A quayside warehouse is an unlikely place for a nation’s library, and the story of how it got there is equally unlikely.

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Online Library Wants It All, Every Book

Carrie shares This NYTimes Story with us on plans at the library of Alexandria which has joined forces with an American artist and software engineers in an ambitious effort to make virtually all of the world's books available at a mouse click. Much as the ancient library nurtured Archimedes and Euclid, the new Web venture also hopes to connect scholars and students around the world.
They say the project, called the Alexandria Library Scholars Collective, could ultimately revolutionize learning in the developing countries, where libraries are often nonexistent and access to materials is hard to come by.

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Death and Rebirth of the Sarajevo National Library

NPR's The Connection has a Report On the Sarajevo National Library, which was engulfed in flames following shelling by Serb Nationalist forces, Wednesday, August 26, 1992.
They say since those days in late August of 1992, librarians and philanthropists have worked to restore not just the documents, the manuscripts and the books, but the memory that was attacked at that time. Physically, psychologically and spiritually re-stocking the shelves of Sarajevo.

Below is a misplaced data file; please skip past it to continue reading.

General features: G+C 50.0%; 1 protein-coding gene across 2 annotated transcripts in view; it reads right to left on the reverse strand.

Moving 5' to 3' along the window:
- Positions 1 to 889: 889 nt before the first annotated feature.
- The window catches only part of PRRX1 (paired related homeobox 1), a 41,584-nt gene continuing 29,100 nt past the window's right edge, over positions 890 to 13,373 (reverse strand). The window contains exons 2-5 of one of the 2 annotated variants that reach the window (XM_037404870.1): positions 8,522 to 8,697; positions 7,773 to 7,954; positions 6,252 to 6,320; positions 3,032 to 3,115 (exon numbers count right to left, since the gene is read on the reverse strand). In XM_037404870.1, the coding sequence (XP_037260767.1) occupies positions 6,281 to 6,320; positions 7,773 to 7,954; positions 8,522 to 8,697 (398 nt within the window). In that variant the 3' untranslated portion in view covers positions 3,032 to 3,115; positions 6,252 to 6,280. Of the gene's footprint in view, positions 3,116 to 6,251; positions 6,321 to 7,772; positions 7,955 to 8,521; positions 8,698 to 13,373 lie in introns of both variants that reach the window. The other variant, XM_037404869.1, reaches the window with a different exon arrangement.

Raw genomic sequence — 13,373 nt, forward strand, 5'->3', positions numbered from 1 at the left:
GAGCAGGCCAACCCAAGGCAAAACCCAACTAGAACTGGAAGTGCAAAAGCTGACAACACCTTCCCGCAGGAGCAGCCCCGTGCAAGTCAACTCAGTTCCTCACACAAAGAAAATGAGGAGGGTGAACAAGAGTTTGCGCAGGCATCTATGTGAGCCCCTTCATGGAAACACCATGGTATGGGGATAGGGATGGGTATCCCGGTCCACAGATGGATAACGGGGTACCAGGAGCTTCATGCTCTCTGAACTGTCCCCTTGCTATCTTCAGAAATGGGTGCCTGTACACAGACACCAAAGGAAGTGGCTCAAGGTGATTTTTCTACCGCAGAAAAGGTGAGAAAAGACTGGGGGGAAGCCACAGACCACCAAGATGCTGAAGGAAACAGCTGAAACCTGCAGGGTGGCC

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Pataki's budget plan a threat to libraries

"Gov. George Pataki's proposed 8.5 percent budget cut to public education spurred loud and widespread opposition from lawmakers, schools, parents and local governments."

"But barely a word has been said about the governor's decision to offer $ 13.3 million less for libraries -- an almost 15 percent cut. Librarians predict a reduction in services statewide, from a slimmer book selection to shorter hours of operation, if the state Legislature doesn't restore their funding."

"The total funding we would receive is one-tenth of one percent of the state budget -- one tenth of a penny, that's all the state is willing to spend on libraries," said Susan Lehman Keitel, executive director of the New York Library Association." (from The Times Union)